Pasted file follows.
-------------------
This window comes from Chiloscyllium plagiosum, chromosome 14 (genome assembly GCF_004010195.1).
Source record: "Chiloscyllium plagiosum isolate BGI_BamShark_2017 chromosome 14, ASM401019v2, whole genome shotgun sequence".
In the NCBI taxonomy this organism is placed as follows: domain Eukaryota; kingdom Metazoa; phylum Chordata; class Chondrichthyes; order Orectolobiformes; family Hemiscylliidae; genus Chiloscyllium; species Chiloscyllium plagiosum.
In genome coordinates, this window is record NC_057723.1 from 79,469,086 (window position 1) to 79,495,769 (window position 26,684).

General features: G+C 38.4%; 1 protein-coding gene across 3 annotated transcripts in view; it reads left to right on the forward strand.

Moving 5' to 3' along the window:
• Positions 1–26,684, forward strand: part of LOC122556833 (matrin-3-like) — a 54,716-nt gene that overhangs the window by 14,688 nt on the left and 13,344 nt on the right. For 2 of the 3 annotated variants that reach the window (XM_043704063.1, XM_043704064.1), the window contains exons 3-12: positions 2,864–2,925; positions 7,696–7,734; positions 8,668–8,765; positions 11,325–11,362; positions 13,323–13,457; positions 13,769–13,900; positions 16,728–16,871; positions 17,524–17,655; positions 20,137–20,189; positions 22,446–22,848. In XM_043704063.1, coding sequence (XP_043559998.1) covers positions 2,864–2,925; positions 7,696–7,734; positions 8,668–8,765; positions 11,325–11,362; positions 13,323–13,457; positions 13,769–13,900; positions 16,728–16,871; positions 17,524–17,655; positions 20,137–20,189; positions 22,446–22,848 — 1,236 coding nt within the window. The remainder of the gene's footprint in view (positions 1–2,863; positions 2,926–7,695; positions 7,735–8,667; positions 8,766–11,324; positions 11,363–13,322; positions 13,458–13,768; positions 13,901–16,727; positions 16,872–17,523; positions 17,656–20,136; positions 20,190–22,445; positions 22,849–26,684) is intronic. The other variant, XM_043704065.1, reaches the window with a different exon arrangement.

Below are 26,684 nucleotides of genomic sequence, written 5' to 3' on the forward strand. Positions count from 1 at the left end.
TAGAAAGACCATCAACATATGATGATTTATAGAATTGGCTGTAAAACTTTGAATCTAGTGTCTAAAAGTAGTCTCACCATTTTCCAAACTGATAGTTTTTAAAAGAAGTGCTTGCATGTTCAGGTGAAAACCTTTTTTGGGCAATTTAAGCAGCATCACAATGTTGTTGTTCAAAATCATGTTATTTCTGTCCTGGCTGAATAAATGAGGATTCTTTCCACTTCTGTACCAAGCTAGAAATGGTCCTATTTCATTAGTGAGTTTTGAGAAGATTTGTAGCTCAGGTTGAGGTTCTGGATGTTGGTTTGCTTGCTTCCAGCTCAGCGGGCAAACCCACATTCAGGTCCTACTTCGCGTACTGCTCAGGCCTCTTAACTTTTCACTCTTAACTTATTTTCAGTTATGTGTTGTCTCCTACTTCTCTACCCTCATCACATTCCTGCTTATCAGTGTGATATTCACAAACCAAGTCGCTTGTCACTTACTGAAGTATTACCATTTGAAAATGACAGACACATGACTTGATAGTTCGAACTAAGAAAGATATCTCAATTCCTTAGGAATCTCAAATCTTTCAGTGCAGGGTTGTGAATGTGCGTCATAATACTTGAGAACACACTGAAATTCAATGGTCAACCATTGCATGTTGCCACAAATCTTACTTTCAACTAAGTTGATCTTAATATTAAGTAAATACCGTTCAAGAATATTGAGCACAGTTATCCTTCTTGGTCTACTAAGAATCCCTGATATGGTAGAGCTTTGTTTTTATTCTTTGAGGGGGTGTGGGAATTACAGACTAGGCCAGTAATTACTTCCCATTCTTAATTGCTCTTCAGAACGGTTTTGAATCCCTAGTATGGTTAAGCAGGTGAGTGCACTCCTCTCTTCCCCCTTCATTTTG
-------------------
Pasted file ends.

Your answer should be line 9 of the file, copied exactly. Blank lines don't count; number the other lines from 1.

TAGAAAGACCATCAACATATGATGATTTATAGAATTGGCTGTAAAACTTTGAATCTAGTGTCTAAAAGTAGTCTCACCATTTTCCAAACTGATAGTTTTTAAAAGAAGTGCTTGCATGTTCAGGTGAAAACCTTTTTTGGGCAATTTAAGCAGCATCACAATGTTGTTGTTCAAAATCATGTTATTTCTGTCCTGGCTGAATAAATGAGGATTCTTTCCACTTCTGTACCAAGCTAGAAATGGTCCTATTTCATTAGTGAGTTTTGAGAAGATTTGTAGCTCAGGTTGAGGTTCTGGATGTTGGTTTGCTTGCTTCCAGCTCAGCGGGCAAACCCACATTCAGGTCCTACTTCGCGTACTGCTCAGGCCTCTTAACTTTTCACTCTTAACTTATTTTCAGTTATGTGTTGTCTCCTACTTCTCTACCCTCATCACATTCCTGCTTATCAGTGTGATATTCACAAACCAAGTCGCTTGTCACTTACTGAAGTATTACCATTTGAAAATGACAGACACATGACTTGATAGTTCGAACTAAGAAAGATATCTCAATTCCTTAGGAATCTCAAATCTTTCAGTGCAGGGTTGTGAATGTGCGTCATAATACTTGAGAACACACTGAAATTCAATGGTCAACCATTGCATGTTGCCACAAATCTTACTTTCAACTAAGTTGATCTTAATATTAAGTAAATACCGTTCAAGAATATTGAGCACAGTTATCCTTCTTGGTCTACTAAGAATCCCTGATATGGTAGAGCTTTGTTTTTATTCTTTGAGGGGGTGTGGGAATTACAGACTAGGCCAGTAATTACTTCCCATTCTTAATTGCTCTTCAGAACGGTTTTGAATCCCTAGTATGGTTAAGCAGGTGAGTGCACTCCTCTCTTCCCCCTTCATTTTG